Finally, although radiocarbon dating is the most common and widely used chronometric technique in archaeology today, it is not unfailing. Whenever possible multiple samples should be collected and dated from associated sections.The trend of the samples will provide a ball park estimate of the actual date of deposition.Later called Ötzi the Iceman, small samples from his body were carbon dated by scientists.
Radiocarbon dating, or simply carbon dating, is a technique that uses the decay of carbon 14 to estimate the age of organic materials.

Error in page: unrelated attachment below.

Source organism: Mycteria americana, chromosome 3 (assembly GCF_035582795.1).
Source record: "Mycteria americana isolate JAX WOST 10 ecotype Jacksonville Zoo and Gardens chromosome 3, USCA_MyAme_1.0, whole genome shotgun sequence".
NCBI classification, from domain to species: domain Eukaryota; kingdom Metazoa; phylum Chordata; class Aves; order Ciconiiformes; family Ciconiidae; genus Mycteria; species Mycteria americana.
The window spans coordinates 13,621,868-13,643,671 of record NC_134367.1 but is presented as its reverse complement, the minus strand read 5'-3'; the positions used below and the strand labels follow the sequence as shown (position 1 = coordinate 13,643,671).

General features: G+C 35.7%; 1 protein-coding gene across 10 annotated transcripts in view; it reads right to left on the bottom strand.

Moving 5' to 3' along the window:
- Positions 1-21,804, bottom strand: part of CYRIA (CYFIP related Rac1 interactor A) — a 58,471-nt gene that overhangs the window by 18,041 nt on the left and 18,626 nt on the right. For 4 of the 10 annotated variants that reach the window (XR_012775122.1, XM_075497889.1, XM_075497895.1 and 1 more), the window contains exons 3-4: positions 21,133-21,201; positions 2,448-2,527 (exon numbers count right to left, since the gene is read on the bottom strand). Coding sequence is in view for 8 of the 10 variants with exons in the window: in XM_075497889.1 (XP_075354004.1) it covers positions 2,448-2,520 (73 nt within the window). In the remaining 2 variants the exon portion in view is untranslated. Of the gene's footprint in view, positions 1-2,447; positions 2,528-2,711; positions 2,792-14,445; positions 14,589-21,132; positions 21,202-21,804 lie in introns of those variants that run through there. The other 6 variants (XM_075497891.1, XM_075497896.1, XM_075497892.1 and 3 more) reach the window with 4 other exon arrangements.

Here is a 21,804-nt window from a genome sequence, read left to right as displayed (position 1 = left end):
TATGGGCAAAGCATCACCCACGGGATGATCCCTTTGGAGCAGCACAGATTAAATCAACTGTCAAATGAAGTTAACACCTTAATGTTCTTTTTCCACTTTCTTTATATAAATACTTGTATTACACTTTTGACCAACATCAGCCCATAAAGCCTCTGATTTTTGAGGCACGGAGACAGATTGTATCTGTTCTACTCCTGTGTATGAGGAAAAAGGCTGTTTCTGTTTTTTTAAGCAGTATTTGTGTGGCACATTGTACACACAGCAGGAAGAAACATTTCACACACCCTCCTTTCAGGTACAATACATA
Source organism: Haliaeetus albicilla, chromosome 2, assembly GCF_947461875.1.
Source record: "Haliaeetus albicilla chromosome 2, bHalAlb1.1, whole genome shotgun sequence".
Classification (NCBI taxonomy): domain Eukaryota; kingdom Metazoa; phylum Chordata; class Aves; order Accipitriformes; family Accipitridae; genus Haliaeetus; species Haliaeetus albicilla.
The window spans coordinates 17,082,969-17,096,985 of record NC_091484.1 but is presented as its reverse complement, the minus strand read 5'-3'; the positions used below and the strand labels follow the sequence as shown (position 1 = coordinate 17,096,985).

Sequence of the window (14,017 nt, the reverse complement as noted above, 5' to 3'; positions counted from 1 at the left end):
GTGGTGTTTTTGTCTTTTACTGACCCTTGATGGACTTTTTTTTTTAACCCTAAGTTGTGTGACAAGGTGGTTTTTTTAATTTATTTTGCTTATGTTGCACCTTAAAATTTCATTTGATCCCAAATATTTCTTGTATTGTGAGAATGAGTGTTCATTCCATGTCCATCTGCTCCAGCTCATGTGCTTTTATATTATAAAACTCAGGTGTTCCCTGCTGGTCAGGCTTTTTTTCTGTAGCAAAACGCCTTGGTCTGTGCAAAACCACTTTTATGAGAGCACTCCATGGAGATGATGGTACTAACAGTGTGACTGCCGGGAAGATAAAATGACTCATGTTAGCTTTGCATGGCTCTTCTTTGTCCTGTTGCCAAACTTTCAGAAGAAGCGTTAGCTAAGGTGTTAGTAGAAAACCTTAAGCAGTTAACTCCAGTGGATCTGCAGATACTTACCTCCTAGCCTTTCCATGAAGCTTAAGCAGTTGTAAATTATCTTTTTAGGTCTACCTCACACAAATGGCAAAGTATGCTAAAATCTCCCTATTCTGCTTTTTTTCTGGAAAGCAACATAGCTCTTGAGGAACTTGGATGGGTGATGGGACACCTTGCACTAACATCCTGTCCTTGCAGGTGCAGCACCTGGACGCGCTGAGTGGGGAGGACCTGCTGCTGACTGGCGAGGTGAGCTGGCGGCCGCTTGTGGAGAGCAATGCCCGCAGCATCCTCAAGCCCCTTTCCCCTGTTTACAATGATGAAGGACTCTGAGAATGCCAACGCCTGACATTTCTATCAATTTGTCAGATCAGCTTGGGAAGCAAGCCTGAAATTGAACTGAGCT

This method works effectively up to about 58,000 to 62,000 years.
Since its introduction it has been used to date many well-known items, including samples of the Dead Sea Scrolls, enough Egyptian artifacts to supply a chronology of Dynastic Egypt, and Otzi the iceman.
Willard Libby at the University of Chicago developed the technique of radiocarbon dating in 1949.
The trade-off between radiocarbon dating and other techniques is that we exchange precision for a wider geographical and temporal range.
That is the true benefit of radiocarbon dating, that it can be employed anywhere in the world, and does have about a 60,000 year range.
Note that, contrary to a popular misconception, carbon dating is not used to date rocks at millions of years old.
Before we get into the details of how radiometric dating methods are used, we need to review some preliminary concepts from chemistry.
Through photosynthesis, plants absorb both forms from carbon dioxide in the atmosphere.